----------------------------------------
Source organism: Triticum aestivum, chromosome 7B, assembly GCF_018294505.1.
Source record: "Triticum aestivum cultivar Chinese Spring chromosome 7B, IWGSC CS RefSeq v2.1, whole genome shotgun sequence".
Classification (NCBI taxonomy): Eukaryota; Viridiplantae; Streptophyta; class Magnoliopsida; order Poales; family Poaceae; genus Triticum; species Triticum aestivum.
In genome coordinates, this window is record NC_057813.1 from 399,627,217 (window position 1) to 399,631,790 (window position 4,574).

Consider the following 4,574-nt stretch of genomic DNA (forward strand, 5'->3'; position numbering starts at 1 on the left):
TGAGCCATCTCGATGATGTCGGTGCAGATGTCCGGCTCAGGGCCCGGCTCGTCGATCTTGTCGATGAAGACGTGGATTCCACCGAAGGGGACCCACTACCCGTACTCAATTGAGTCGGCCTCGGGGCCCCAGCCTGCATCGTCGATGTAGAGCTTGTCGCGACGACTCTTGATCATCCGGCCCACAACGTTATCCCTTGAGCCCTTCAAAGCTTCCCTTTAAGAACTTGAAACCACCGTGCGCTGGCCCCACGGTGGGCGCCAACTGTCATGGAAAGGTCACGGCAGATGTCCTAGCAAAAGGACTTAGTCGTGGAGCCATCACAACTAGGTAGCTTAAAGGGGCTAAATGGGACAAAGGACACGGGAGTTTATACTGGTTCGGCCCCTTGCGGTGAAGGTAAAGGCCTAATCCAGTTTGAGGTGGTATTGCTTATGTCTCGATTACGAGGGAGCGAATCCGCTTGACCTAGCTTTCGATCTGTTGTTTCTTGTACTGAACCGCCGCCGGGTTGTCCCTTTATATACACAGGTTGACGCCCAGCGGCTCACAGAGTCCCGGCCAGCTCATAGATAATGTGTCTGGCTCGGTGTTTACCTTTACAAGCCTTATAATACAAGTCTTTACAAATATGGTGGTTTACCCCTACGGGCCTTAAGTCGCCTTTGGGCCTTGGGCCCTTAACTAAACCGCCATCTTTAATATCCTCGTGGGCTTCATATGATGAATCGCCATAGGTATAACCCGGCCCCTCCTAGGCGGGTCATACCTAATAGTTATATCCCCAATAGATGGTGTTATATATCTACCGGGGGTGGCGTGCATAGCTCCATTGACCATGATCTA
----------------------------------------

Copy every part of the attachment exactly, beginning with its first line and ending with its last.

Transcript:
Source organism: Triticum aestivum, chromosome 7B, assembly GCF_018294505.1.
Source record: "Triticum aestivum cultivar Chinese Spring chromosome 7B, IWGSC CS RefSeq v2.1, whole genome shotgun sequence".
Classification (NCBI taxonomy): Eukaryota; Viridiplantae; Streptophyta; class Magnoliopsida; order Poales; family Poaceae; genus Triticum; species Triticum aestivum.
In genome coordinates, this window is record NC_057813.1 from 399,627,217 (window position 1) to 399,631,790 (window position 4,574).

Consider the following 4,574-nt stretch of genomic DNA (forward strand, 5'->3'; position numbering starts at 1 on the left):
TGAGCCATCTCGATGATGTCGGTGCAGATGTCCGGCTCAGGGCCCGGCTCGTCGATCTTGTCGATGAAGACGTGGATTCCACCGAAGGGGACCCACTACCCGTACTCAATTGAGTCGGCCTCGGGGCCCCAGCCTGCATCGTCGATGTAGAGCTTGTCGCGACGACTCTTGATCATCCGGCCCACAACGTTATCCCTTGAGCCCTTCAAAGCTTCCCTTTAAGAACTTGAAACCACCGTGCGCTGGCCCCACGGTGGGCGCCAACTGTCATGGAAAGGTCACGGCAGATGTCCTAGCAAAAGGACTTAGTCGTGGAGCCATCACAACTAGGTAGCTTAAAGGGGCTAAATGGGACAAAGGACACGGGAGTTTATACTGGTTCGGCCCCTTGCGGTGAAGGTAAAGGCCTAATCCAGTTTGAGGTGGTATTGCTTATGTCTCGATTACGAGGGAGCGAATCCGCTTGACCTAGCTTTCGATCTGTTGTTTCTTGTACTGAACCGCCGCCGGGTTGTCCCTTTATATACACAGGTTGACGCCCAGCGGCTCACAGAGTCCCGGCCAGCTCATAGATAATGTGTCTGGCTCGGTGTTTACCTTTACAAGCCTTATAATACAAGTCTTTACAAATATGGTGGTTTACCCCTACGGGCCTTAAGTCGCCTTTGGGCCTTGGGCCCTTAACTAAACCGCCATCTTTAATATCCTCGTGGGCTTCATATGATGAATCGCCATAGGTATAACCCGGCCCCTCCTAGGCGGGTCATACCTAATAGTTATATCCCCAATAGATGGTGTTATATATCTACCGGGGGTGGCGTGCATAGCTCCATTGACCATGATCTA